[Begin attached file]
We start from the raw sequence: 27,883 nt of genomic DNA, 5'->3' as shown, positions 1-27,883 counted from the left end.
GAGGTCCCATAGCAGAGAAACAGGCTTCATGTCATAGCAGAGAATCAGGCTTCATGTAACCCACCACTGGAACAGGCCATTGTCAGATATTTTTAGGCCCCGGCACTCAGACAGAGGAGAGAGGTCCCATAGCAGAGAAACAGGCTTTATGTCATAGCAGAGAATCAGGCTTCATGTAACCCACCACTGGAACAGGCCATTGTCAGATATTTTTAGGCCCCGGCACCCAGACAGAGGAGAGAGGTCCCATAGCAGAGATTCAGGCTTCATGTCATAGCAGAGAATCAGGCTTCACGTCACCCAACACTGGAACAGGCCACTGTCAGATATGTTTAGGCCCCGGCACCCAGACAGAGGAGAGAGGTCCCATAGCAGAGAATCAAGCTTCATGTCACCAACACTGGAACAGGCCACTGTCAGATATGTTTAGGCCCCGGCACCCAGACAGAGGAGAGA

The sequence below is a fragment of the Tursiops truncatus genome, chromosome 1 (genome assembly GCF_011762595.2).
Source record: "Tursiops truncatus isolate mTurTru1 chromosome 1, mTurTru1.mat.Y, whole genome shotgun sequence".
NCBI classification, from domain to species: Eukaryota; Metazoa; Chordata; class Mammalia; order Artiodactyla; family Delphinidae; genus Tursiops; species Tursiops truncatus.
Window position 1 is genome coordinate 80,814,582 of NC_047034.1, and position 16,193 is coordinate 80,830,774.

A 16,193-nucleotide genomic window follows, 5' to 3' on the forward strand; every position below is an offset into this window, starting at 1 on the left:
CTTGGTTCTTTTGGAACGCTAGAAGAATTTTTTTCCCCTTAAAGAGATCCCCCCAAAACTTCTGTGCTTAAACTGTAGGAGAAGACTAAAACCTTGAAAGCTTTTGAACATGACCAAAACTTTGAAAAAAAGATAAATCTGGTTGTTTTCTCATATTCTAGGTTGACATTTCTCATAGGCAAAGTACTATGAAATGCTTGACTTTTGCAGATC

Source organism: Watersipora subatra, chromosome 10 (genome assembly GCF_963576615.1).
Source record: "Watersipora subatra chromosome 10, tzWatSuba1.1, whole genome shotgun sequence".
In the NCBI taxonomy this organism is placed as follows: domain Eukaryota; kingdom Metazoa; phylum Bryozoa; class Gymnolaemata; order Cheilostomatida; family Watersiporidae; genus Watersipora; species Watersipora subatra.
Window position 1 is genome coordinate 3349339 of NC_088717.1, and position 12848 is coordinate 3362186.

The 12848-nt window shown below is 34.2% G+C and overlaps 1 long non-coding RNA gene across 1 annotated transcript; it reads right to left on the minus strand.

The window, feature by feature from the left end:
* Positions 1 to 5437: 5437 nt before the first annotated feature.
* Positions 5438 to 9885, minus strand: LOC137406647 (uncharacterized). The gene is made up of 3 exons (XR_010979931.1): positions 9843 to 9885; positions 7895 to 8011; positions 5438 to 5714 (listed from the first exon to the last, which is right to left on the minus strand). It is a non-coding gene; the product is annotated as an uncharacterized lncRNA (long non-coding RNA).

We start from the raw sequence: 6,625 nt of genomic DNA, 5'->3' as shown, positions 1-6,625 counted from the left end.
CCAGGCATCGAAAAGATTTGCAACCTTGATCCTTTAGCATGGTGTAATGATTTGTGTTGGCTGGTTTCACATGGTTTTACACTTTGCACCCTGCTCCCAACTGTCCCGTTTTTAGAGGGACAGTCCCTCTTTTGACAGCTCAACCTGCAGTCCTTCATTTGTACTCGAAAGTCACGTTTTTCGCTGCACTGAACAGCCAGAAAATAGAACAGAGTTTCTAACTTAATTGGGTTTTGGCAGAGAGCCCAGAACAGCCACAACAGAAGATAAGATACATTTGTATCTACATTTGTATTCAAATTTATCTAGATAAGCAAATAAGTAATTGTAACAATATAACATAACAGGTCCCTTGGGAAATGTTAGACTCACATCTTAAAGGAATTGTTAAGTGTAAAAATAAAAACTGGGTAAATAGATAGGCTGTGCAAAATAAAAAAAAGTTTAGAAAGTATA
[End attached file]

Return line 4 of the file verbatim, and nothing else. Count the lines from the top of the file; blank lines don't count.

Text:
Source record: "Tursiops truncatus isolate mTurTru1 chromosome 1, mTurTru1.mat.Y, whole genome shotgun sequence".